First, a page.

Deakin University

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Australian maternity care, considering risk and supporting safety: A scoping review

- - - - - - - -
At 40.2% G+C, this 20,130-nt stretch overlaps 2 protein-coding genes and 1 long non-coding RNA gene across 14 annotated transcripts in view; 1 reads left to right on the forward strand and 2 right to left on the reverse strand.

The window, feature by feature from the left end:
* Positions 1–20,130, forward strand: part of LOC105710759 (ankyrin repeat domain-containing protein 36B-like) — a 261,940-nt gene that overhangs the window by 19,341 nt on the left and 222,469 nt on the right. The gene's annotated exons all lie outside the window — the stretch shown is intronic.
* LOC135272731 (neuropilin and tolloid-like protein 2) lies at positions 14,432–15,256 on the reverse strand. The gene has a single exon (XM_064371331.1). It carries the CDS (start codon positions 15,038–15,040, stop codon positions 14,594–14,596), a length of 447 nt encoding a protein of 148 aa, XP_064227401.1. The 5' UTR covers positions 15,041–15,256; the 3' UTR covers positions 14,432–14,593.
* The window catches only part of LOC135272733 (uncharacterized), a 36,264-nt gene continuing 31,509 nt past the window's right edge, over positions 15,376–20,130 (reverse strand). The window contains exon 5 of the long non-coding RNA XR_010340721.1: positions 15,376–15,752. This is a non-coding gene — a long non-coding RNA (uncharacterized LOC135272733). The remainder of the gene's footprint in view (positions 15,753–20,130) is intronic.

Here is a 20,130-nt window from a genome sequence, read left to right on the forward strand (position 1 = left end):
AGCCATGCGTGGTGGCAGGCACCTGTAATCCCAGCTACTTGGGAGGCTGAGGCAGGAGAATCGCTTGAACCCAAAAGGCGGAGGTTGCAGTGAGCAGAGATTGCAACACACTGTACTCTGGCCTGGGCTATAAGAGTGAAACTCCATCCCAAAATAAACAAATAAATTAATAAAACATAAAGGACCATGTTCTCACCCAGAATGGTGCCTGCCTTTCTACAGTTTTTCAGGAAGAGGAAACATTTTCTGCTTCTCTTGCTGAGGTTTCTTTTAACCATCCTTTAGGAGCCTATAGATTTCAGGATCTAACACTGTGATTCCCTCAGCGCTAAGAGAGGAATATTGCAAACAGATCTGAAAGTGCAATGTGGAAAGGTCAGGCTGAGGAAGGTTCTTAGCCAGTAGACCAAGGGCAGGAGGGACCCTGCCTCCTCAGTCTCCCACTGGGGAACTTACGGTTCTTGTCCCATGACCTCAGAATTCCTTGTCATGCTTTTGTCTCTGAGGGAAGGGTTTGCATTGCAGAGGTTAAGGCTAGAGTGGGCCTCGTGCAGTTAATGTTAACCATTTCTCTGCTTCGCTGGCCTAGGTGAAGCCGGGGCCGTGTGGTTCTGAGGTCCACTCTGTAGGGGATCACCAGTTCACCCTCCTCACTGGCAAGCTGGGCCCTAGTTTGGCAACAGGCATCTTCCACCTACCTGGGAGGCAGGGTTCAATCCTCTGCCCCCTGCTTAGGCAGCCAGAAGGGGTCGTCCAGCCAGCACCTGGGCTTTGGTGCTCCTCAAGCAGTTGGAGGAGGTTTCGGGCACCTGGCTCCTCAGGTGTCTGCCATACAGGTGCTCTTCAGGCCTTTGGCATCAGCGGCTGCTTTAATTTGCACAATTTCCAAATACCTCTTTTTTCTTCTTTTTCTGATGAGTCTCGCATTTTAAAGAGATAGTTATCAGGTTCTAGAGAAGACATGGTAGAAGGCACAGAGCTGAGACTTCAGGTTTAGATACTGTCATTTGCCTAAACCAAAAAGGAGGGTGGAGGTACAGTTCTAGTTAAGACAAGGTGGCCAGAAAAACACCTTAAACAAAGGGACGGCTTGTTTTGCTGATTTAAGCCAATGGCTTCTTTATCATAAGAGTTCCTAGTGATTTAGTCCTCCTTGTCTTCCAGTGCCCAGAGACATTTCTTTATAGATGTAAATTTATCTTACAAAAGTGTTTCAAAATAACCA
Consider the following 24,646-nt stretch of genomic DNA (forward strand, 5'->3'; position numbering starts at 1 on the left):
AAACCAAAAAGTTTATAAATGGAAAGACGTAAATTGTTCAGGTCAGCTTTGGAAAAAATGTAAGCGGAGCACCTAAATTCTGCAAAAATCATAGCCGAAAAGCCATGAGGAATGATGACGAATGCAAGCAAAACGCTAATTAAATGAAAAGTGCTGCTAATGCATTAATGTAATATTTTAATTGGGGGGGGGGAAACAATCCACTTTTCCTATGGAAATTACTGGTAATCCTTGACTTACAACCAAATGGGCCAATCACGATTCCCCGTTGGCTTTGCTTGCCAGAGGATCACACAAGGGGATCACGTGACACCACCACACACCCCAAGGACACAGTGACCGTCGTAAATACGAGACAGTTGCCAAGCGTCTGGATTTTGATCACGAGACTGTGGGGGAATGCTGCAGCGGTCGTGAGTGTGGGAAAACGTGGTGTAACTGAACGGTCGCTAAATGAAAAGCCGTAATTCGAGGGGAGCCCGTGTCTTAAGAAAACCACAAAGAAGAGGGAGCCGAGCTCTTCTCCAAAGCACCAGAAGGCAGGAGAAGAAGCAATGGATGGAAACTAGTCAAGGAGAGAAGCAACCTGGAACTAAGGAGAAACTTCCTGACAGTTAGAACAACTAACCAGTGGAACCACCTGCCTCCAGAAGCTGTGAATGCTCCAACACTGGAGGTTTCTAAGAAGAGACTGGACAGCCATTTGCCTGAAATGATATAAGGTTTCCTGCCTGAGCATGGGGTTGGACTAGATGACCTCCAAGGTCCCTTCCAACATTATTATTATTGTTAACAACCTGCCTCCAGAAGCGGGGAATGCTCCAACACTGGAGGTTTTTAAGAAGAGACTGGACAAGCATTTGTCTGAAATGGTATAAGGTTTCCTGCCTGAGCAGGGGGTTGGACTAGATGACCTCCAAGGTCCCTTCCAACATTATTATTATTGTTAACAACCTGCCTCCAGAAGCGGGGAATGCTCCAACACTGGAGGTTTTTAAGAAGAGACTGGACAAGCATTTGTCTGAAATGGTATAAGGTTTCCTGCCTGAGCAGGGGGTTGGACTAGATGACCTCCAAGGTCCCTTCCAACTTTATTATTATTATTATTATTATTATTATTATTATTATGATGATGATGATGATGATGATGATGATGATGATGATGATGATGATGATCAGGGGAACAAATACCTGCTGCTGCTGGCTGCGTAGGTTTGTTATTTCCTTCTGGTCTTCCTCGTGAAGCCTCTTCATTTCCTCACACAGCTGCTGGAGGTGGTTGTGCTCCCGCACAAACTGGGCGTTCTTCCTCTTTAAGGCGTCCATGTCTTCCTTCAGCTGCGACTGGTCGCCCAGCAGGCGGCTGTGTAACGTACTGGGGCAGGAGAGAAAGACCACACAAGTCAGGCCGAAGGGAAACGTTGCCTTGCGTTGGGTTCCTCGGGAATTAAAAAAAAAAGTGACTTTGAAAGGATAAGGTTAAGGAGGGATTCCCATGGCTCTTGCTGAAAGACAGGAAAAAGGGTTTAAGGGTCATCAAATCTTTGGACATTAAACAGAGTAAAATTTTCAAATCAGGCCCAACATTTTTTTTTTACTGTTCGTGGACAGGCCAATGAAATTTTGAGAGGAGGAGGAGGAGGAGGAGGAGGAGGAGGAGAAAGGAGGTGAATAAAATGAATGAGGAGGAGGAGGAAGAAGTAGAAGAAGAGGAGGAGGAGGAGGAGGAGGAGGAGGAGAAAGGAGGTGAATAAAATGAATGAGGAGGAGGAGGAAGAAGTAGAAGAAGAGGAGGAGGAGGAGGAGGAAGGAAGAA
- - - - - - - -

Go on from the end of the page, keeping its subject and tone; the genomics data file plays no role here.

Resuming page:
Objective: Assessment of women's risk status influences the operationalisation of maternity. Decisions are made at a health service executive level, related to the ongoing level of maternity care provided, and/or sustainability of the maternity service. The aim of this scoping review was to explore how health service executives considered maternity risk when operationalising safe maternity services in Australia. Design: Scoping review methodology was used to examine the breadth and extent of evidence, and to identify potential gaps in the research evidence. Results: Overall, there was little literature on how health service executives understand and interpret risk to providing and operationalising maternity services. Evidence indicated a reduced tolerance for risk in the provision of maternity services. Executive consistency and midwifery leadership were important in operationalisation of maternity service provision. Key conclusions: With rising rates of maternity service closure and reduction of service capability in Australia, women are most impacted, having reduced access to timely and quality care. More needs to be done to understand the health service executive perspective regarding drivers for these decisions and the barriers and enablers for maternity service sustainability. How health service executives perceive maternity care and experience operationalising maternity services, particularly in rural areas is a gap identified. Further research is warranted in this area to address this significant lack of knowledge. Implications for practice: Understanding how health service executive consider maternity care is crucial for ongoing operational safety and maternity care sustainability.








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